See also Meditations on Hávamál, 52-56, Meditations on Hávamál, 48-51, Meditations on Hávamál, 44-47, Meditations on Hávamál, 40-43, Meditations on Hávamál, 35-39, Meditations on Hávamál, 31-34, Meditations on Hávamál, 27-30, Meditations on Hávamál, 23-26, Meditations on Hávamál, 19-22, Meditations on Hávamál, 15-18, etc.

 I use the Evans edition of the poem to begin and compare with translations here and here. The original text comes from the Heimskringla site in Norway. I also received a new translation of The Poetic Edda from Hackett Publishing; when I get a chance, I'll review it.
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A Viking Curse

In chapter 60 of Egils saga Skallagrímssonar, the mighty Viking warrior poet gives voice to his anger at King Eirik 'Blood Axe' and his wife Queen Gunnhild, a powerful witch who has fought him at every turn. After many unhappy encounters between them, he curses them with a most effective method: the níðstöng or scorn-pole.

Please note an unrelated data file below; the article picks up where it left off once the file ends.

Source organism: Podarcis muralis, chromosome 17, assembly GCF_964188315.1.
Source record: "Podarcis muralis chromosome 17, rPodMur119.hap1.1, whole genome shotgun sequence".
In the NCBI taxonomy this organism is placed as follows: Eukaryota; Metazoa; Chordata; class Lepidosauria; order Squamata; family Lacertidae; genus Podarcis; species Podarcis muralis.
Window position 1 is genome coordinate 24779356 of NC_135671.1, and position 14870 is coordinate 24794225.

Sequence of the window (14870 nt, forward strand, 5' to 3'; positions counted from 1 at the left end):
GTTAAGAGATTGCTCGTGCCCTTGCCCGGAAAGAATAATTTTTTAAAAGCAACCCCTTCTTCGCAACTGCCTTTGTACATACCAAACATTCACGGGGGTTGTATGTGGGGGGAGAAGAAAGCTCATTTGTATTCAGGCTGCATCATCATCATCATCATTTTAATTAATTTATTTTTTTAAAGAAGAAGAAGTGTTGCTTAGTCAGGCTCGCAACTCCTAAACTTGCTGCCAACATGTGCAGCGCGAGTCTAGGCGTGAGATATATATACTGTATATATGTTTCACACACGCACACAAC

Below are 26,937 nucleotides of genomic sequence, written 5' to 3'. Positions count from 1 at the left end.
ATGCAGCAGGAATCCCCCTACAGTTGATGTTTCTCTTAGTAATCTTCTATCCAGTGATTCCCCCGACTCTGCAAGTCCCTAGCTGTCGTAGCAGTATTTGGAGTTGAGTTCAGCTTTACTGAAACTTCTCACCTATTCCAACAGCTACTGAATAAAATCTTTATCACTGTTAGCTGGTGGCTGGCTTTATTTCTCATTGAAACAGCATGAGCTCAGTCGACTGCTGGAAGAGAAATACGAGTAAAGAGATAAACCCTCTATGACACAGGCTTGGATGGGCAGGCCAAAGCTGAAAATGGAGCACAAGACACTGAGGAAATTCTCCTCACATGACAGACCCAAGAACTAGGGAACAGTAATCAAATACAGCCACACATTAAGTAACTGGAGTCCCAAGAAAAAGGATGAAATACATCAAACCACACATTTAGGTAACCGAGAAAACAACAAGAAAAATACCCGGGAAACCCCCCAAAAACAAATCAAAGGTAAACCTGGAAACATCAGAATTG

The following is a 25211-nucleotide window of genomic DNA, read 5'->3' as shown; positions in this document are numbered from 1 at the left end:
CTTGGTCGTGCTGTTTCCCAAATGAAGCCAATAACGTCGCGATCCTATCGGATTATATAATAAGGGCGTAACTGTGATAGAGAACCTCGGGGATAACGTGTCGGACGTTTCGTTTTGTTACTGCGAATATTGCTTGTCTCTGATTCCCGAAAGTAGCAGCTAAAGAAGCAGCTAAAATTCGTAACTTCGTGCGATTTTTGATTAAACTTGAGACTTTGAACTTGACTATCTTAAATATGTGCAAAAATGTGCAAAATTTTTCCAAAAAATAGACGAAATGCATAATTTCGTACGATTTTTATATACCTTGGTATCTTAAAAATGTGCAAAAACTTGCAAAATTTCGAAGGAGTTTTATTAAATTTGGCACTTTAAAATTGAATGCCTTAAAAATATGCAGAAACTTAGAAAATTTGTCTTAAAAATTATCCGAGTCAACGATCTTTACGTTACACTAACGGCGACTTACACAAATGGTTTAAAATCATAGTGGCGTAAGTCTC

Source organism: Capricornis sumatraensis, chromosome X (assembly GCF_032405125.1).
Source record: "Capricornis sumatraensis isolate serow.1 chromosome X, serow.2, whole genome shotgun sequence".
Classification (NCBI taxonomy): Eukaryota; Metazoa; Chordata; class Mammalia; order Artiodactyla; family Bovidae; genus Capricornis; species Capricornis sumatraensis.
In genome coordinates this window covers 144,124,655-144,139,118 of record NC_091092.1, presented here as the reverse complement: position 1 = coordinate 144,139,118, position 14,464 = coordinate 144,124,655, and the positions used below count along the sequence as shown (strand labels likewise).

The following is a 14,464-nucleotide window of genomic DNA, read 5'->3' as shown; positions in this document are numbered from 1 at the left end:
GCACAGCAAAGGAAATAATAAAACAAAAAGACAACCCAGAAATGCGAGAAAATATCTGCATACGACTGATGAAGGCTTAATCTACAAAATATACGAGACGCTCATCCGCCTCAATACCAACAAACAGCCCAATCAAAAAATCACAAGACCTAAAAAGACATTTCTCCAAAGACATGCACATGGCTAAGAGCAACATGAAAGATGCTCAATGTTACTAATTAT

The saga records the ritual like this (leaving out the nature of the secret runes involved):

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Viking Grief

One of the most moving poems by the Viking poet/magician/farmer Egil Skallagrimsson was one he wrote lamenting the death of his favourite son Böðvarr who drowned at sea, and his son Gunnar who died of fever. In skaldic form the twenty-five verses give voice to his sorrow with passion and beauty. Normally Vikings assuaged loss with revenge but there is no one to attack for these deaths.

Egil composes the poem after vowing to kill himself by starvation, unwilling to live in a world without his son. His daughter Þorgerður tells him she will die with him, but tricks him into drinking some milk and spoiling his hunger strike. She then suggests that the best way to memorialise her brother is to compose a suitable poem in his honour so that he will live forever.

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Here are a few further stanzas in the gnomic poem of Viking wisdom, translated from the medieval Norse with a commentary on significance and context. Read the other entries in this ongoing project here. Read the original Old Norse poem here.

 

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More in my continuing series on this rich Viking source: be sure to catch up on the other stanzas.